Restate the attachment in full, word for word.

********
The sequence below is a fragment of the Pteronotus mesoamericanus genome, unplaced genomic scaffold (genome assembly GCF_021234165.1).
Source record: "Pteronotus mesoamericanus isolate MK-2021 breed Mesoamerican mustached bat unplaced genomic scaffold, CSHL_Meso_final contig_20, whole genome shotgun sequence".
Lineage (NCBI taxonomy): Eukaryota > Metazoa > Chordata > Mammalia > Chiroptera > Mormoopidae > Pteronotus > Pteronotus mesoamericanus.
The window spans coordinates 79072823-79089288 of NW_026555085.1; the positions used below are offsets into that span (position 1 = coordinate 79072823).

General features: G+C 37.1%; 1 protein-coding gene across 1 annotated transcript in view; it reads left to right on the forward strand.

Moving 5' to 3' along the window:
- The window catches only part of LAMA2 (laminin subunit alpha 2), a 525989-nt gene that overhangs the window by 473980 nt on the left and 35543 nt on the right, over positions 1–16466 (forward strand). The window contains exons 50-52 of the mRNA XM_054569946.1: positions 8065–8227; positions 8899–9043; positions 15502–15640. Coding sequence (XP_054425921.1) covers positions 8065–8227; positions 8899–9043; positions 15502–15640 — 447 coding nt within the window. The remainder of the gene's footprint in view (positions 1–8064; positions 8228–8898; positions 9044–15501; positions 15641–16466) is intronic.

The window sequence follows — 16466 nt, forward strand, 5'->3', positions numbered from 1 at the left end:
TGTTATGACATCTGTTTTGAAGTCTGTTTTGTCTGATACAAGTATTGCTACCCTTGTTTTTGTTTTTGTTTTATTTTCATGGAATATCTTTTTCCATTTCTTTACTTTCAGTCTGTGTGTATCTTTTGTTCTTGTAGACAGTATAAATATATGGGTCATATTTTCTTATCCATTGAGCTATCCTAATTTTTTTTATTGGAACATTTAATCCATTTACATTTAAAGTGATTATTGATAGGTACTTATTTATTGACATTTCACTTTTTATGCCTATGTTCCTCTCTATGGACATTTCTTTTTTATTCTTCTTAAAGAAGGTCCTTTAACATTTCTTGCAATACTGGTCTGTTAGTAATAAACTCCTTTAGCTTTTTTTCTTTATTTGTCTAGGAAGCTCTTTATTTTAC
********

The sequence below is a fragment of the Pteronotus mesoamericanus genome, unplaced genomic scaffold (genome assembly GCF_021234165.1).
Source record: "Pteronotus mesoamericanus isolate MK-2021 breed Mesoamerican mustached bat unplaced genomic scaffold, CSHL_Meso_final contig_20, whole genome shotgun sequence".
Lineage (NCBI taxonomy): Eukaryota > Metazoa > Chordata > Mammalia > Chiroptera > Mormoopidae > Pteronotus > Pteronotus mesoamericanus.
The window spans coordinates 79072823-79089288 of NW_026555085.1; the positions used below are offsets into that span (position 1 = coordinate 79072823).

General features: G+C 37.1%; 1 protein-coding gene across 1 annotated transcript in view; it reads left to right on the forward strand.

Moving 5' to 3' along the window:
- The window catches only part of LAMA2 (laminin subunit alpha 2), a 525989-nt gene that overhangs the window by 473980 nt on the left and 35543 nt on the right, over positions 1–16466 (forward strand). The window contains exons 50-52 of the mRNA XM_054569946.1: positions 8065–8227; positions 8899–9043; positions 15502–15640. Coding sequence (XP_054425921.1) covers positions 8065–8227; positions 8899–9043; positions 15502–15640 — 447 coding nt within the window. The remainder of the gene's footprint in view (positions 1–8064; positions 8228–8898; positions 9044–15501; positions 15641–16466) is intronic.

The window sequence follows — 16466 nt, forward strand, 5'->3', positions numbered from 1 at the left end:
TGTTATGACATCTGTTTTGAAGTCTGTTTTGTCTGATACAAGTATTGCTACCCTTGTTTTTGTTTTTGTTTTATTTTCATGGAATATCTTTTTCCATTTCTTTACTTTCAGTCTGTGTGTATCTTTTGTTCTTGTAGACAGTATAAATATATGGGTCATATTTTCTTATCCATTGAGCTATCCTAATTTTTTTTATTGGAACATTTAATCCATTTACATTTAAAGTGATTATTGATAGGTACTTATTTATTGACATTTCACTTTTTATGCCTATGTTCCTCTCTATGGACATTTCTTTTTTATTCTTCTTAAAGAAGGTCCTTTAACATTTCTTGCAATACTGGTCTGTTAGTAATAAACTCCTTTAGCTTTTTTTCTTTATTTGTCTAGGAAGCTCTTTATTTTAC